(Last Updated On: August 22, 2014)
I’ve done all parts of this loop before, but never the whole thing. With my dad in town, I put this hike high on the radar. With some of the most stunning mountain views and colorful wildflowers that the Crested Butte has to offer, I was eager to show the “Triple Bipass Loop” – Hasley, Frigid Air, and West Maroon – to my father.
We began at the West Maroon trailhead. After only 1/2 mile, the trail has an unobvious split. We took the left fork toward Hasley Pass. While the wildflowers were waning, especially in the valley, we still found spots where they were brilliant.
I’ve learned, recently, that these flowers are NOT asters. They are fleabane.
THESE are asters 🙂
Not sure of the name of this plant, but it reminds me of the Green Gentian or Monument plant, except red.
Many of the sunflowers were past their prime. But, occasionally we came across one in its perfection.
A rainbow of colors.
I love this hike.
Frigid Air held a fiery glow while the Maroon Bells loomed behind, towering in the shadows.
The views from the top of Hasley Pass are hard to beat, unless you drop down into Hasley Basin, which we did.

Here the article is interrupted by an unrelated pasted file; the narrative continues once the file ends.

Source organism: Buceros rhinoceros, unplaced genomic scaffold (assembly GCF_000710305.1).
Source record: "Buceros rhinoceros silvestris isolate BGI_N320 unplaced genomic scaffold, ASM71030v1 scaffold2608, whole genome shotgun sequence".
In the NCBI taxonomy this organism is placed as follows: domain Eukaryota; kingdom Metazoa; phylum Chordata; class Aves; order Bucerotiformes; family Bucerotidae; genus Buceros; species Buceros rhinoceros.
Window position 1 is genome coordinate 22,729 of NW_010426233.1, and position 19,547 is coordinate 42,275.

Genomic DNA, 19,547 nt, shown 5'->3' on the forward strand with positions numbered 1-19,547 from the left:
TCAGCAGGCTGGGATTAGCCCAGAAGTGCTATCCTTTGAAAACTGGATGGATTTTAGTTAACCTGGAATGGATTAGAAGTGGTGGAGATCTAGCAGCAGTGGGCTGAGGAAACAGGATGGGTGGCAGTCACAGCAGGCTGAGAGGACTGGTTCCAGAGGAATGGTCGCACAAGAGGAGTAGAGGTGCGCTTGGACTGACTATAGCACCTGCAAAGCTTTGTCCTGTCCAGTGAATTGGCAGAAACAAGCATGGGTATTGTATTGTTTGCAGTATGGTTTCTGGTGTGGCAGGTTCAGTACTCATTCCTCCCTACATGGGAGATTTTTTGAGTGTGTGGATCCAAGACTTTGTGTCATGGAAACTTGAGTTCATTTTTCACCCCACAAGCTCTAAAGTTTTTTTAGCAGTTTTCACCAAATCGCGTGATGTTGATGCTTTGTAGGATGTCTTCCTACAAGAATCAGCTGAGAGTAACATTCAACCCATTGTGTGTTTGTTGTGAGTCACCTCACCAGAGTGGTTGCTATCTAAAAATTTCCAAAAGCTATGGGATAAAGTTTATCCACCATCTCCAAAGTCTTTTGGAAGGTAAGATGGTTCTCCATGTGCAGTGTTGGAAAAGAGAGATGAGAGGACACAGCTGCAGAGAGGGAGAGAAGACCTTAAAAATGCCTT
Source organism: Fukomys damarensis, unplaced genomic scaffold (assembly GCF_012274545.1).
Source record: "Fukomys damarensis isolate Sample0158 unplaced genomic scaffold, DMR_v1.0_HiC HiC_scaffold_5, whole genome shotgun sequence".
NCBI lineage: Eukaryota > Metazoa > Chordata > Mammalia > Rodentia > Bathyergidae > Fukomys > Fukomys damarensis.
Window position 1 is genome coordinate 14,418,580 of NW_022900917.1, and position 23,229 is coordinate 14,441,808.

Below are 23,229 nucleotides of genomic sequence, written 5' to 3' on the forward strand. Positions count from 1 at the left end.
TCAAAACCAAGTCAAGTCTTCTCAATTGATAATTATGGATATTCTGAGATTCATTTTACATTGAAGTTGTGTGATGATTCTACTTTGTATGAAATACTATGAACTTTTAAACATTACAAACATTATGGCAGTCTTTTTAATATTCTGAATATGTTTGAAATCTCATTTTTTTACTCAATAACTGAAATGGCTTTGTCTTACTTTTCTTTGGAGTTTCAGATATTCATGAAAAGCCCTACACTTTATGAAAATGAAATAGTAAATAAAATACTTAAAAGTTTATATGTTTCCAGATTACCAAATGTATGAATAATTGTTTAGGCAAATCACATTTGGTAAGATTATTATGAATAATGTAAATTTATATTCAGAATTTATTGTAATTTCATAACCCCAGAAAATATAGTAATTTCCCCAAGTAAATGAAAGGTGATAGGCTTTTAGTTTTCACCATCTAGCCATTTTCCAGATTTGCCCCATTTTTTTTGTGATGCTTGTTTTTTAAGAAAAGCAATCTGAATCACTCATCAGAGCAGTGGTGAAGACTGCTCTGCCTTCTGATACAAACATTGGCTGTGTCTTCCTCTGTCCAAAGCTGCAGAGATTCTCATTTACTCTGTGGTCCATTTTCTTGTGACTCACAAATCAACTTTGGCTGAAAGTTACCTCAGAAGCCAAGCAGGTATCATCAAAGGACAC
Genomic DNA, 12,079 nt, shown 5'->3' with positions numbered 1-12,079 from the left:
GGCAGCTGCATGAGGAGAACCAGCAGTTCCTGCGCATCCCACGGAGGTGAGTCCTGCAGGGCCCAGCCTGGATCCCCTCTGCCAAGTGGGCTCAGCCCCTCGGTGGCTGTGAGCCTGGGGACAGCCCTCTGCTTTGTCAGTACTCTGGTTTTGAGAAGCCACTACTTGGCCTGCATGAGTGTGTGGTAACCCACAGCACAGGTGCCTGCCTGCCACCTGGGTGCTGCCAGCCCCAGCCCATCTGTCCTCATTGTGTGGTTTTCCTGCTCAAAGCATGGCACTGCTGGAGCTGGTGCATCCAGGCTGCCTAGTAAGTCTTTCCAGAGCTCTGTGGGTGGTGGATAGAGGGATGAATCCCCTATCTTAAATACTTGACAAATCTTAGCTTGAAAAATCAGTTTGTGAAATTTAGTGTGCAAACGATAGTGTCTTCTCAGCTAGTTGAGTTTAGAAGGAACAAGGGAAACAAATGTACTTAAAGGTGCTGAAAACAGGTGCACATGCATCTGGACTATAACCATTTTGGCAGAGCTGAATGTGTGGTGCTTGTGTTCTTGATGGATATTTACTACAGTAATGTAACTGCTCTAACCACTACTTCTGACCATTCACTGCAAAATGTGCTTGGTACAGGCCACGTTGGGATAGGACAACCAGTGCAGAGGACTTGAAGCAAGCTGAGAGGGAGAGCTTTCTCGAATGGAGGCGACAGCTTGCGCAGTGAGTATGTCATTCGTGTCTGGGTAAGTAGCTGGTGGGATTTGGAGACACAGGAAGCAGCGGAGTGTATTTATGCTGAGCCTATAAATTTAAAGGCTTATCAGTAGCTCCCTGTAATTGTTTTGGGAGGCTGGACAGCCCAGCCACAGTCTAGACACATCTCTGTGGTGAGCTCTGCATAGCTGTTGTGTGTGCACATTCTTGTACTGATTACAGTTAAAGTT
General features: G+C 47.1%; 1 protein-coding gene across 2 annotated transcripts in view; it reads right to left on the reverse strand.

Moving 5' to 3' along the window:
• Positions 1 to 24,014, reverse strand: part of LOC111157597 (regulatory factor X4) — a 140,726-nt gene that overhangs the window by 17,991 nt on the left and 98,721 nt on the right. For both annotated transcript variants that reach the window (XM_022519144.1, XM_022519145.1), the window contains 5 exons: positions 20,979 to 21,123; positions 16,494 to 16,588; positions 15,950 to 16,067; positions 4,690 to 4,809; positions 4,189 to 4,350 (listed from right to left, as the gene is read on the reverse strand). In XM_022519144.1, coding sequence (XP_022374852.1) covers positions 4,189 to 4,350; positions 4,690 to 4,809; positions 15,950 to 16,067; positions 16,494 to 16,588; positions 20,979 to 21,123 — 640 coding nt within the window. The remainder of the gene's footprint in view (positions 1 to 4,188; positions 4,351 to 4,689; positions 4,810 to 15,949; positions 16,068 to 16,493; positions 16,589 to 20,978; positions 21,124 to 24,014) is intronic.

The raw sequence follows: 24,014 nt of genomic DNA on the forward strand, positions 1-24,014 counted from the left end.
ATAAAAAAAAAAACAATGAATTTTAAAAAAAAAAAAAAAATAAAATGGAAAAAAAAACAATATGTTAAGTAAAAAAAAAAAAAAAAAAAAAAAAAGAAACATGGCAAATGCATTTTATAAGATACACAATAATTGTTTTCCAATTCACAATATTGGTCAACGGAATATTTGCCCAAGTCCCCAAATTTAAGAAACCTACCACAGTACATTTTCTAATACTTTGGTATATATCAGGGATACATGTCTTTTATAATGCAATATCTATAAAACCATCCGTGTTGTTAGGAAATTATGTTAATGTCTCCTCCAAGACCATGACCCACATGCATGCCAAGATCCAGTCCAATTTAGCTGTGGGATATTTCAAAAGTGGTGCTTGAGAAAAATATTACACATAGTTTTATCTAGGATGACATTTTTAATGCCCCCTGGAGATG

I call this my fairyland. It truly is a magical place.
King’s Crown, named for its nearly microscopic crowns housed in every flower.
After descending for a short bit into Hasley Basin, we followed a faint trail that traversed right into another basin.
Views from the second basin, with paintbrush and elephant heads in the foreground.
Another look at Snowmass.
We found lots of sheep in this hidden basin.
So many sheep, it was hard to capture them all in pictures. Here’s one attempt.
Some sheep cared that we were there. Others didn’t. Either way, we had to walk between an obvious split in the herd to make our way to the next saddle.
We ascended the hidden basin to another pass where Frigid Air Pass lay across the way.
The faint trail we followed from this pass was decorated with plentiful wildflowers, like these sneezeweed and larkspur.
Alas we made our way on top of Frigid Air Pass, where the backside of the Maroon Bells stood proud before us.
Looking down the magnificent Fravert Basin from Frigid Air Pass.
My dad on top of Frigid Air.
Layers of mountains sprawled before us.
The trail to West Maroon hosted some of the best wildflowers we saw on our day’s hike.
The intersection of the Frigid Air trail with the West Maroon Pass trail is always an interesting one. Do I really go up for another 30 minutes before I go down? Or should I just go down? Until this day, down had always prevailed. But, my dad and I headed up. I’d forgotten how beautiful it was from the top of the West Maroon Pass, having been there two years prior on our way to Aspen.
After a quick spurt on West Maroon Pass, we headed downward toward the East Fork valley.
Fields of fireweed smiled at us as we passed them by.
Thanks to my dad for letting me drag him along as a flatlander on this beautiful scenic hike. Fireweed peaking is a true sign of the end of summer. But, there is still much more playing in the mountains to do before the snow flies 🙂
Want to do this hike yourself?